Belittle and Be Little
by Dona Bonnett
On the highway, I passed a little Church marquee recently that read “Belittle and Be Little”.
This message really spoke to me in a big way. What a profound message in those four little words. They spoke of kindness, compassion and positive consideration for another person.
Living in the South, we have experienced that kindness and consideration to others, but even here, as well as our overall society all across the United States and our entire world, attitudes and humor has definitely changed.
Have you ever met someone who was genuinely kind? Chances are, you felt drawn to that person. They seemed different than most people and you wanted to be around them. Genuine kindness is an excellent attribute for anyone to possess.
Our society has embraced harshness and sarcasm. We have evolved to a humor that to be funny, we feel that we must be funny at someone else’s expense.
In researching this topic, I found that the definition of sarcasm, according to Google, means “the use of irony to mock or convey contempt”. Synonyms are mockery, ridicule, scorn, sneering, scoffing, looking down one’s nose, curl one’s lip at, jeer at, laugh at, etc.
Merriam Webster’s Dictionary’s definition of scorn is “a feeling that someone or something is not worthy of respect or approval; harsh criticism that shows a lack of and Sarcasm is “the use of words that mean the opposite of what you really want to say, especially, in order to insult someone, to show irritation, or to be funny.”
Is this really how we want to show attention to another person?
In our present society, when we want to show someone attention or notice them, we use sarcasm to be funny to notice them or give attention so instead of giving positive attention, we are actually giving negative attention – actually, the opposite of what we really intend. We have been conditioned that this is the proper way to show attention to someone which is actually the opposite of what we should be doing.
What happened to good ole positive encouragement, uplifting one another and making someone feel good about themselves? Don’t you think people would be drawn to anyone who makes the effort to encourage someone rather than tear them down?
In any relationship, we make emotional deposits and withdrawals. When we have more negative withdrawals than positive deposits, we become emotionally overdrawn and our relationships suffer.
This holds true in all of our personal and professional relationships (i.e. friend, parent, child, spouse, coworker, and boss). No matter what the relationship, the principle is the same.
Even in our Churches, pulpits, professional organizations, it is an epidemic and very hard to escape to find an environment of love, acceptance and encouragement.
Beyond sarcasm, the tone of our voice has changed. We have developed a sharpness in our voices rather than a tone of love and kindness. Sometimes, I listen to my own voice when speaking and I really don’t like what I hear – there is a sharpness that I am not proud of.
I want to be one of those people who exhibit kindness to everyone I meet. I want to make my world a better place. I want to be encouraging and uplifting to others and make them feel better about themselves. I want God’s love to shine through me.
Our world would be a better place if we could be a kinder, more forgiving world. Our personal world would be much better if we actively practiced regular acts of kindness and encouragement. Kindness is contagious and we could change our entire world, if we treated others with true kindness and encouraged others to do the same.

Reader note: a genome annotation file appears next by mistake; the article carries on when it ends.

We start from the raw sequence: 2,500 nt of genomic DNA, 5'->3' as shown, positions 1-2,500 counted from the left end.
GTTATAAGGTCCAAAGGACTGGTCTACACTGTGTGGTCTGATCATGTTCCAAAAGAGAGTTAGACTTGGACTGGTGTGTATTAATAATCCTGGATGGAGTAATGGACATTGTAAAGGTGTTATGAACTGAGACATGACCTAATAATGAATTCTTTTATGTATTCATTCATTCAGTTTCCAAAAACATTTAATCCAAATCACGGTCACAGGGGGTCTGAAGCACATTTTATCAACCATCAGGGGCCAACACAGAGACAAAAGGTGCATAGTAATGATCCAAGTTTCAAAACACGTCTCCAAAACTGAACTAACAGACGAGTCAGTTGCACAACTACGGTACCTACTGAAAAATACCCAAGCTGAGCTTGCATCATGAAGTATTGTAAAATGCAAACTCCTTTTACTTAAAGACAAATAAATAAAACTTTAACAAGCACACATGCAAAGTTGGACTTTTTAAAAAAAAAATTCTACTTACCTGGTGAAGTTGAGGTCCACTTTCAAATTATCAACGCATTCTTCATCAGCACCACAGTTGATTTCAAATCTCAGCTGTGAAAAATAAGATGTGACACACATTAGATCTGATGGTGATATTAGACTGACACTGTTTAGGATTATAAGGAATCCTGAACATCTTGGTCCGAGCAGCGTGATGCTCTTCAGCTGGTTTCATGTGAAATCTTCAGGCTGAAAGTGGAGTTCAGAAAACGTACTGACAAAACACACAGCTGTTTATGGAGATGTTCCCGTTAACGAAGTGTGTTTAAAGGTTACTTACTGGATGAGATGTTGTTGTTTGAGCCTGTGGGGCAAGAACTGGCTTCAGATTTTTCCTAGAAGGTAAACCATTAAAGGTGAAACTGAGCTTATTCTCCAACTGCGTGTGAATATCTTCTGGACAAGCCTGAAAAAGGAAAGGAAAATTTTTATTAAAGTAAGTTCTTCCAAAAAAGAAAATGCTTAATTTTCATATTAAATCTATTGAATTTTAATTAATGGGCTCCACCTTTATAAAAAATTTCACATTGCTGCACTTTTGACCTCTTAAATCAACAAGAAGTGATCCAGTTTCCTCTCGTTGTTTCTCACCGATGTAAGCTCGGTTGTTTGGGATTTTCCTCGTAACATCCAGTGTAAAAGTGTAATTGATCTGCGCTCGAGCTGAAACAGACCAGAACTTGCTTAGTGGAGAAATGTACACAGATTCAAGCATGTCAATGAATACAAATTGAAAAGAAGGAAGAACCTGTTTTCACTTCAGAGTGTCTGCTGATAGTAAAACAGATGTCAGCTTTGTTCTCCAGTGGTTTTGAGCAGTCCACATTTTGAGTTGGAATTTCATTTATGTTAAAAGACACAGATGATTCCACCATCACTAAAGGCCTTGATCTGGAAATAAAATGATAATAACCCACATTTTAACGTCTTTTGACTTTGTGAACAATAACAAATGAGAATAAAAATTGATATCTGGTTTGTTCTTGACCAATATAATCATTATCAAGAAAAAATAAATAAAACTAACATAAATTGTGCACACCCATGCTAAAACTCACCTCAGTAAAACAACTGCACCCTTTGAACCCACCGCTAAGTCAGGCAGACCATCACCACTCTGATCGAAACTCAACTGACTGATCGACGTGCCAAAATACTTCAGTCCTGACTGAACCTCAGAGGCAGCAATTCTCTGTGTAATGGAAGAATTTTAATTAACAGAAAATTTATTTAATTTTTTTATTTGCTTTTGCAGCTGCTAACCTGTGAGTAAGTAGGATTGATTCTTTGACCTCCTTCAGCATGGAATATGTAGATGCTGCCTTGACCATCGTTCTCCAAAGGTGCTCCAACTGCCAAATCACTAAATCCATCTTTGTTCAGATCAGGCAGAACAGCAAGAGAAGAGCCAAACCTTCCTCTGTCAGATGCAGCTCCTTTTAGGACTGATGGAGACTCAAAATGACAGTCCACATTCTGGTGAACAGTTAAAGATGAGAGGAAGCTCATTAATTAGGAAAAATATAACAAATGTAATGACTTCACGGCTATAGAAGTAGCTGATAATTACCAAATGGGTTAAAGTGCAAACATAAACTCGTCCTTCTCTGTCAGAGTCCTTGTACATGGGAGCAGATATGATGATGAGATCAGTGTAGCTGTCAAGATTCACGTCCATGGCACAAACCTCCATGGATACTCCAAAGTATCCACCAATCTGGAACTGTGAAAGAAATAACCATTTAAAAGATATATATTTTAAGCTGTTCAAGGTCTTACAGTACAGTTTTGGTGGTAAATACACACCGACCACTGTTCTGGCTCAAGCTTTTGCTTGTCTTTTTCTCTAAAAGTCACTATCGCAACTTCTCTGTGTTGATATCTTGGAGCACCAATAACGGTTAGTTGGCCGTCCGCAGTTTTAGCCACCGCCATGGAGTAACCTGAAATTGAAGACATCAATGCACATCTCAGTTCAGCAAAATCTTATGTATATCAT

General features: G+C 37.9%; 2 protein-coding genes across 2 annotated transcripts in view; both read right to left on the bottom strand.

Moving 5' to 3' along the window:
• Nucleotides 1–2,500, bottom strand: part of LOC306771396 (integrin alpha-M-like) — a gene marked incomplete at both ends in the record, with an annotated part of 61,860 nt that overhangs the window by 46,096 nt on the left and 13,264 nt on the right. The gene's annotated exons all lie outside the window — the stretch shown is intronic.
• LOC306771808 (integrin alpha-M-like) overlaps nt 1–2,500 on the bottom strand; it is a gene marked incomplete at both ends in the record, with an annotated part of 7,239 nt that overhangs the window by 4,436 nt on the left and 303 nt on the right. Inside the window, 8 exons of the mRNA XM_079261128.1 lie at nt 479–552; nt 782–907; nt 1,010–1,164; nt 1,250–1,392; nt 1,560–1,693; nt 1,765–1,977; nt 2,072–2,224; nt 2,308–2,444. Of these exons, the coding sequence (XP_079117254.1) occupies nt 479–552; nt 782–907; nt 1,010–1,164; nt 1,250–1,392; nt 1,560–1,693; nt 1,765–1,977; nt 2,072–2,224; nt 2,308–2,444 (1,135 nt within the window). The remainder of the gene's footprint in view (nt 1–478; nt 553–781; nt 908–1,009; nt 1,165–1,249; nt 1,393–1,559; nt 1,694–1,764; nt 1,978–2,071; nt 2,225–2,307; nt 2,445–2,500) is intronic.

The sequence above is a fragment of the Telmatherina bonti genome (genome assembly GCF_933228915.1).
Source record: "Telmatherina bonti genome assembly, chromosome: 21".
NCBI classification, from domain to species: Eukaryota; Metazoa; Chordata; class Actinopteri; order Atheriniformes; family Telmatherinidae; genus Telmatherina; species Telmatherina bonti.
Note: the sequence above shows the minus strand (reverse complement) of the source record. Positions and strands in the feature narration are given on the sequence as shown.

When I hear someone being funny at some else’s expense, I cringe inside. When I am in a group of professionals, friends, family or Church and I hear someone being torn down to be funny, I feel for that person and it makes me not want to participate in whatever I am involved in.
In professional organizations, civic groups, Churches as well as in our business and workplace, our labor would be much more profitable if we would make emotional deposits rather than withdrawals.
Would you like to be a people magnet? Want to grow your business? Want to grow your professional organization or your Church? “Kill People with Kindness!” Remember the “Golden Rule”, “Do Unto Others as You Would Have Them Do Unto You!”
“Belittle and Be Little.” We can stay little by belittling others or we can be big by empowering others. We possess the power to change. Let’s don’t settle for little – let’s work on being big!
Here are a few ways to work toward empowering others:
1) Affirm one another and encourage one another (make a conscious effort to say something positive to everyone you come in contact with and make emotional deposits and not withdrawals).
2) Only speak positively about anyone (don’t speak negatively and remember the old saying, “If you can’t say something good about someone, don’t say anything at all!”
3) Only give someone positive attention and never use sarcasm (remember sarcasm is actually negative attention, belittling to others and you are making negative withdrawals rather than positive deposits in your emotional bank).
Following these three simple steps will greatly improve your relationships and your success in life – best wishes!
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Dona Bonnett is a business and marketing coach and consultant specializing in business start-ups and companies that would like to grow. For more information, please contact Dona at 256.345.3993.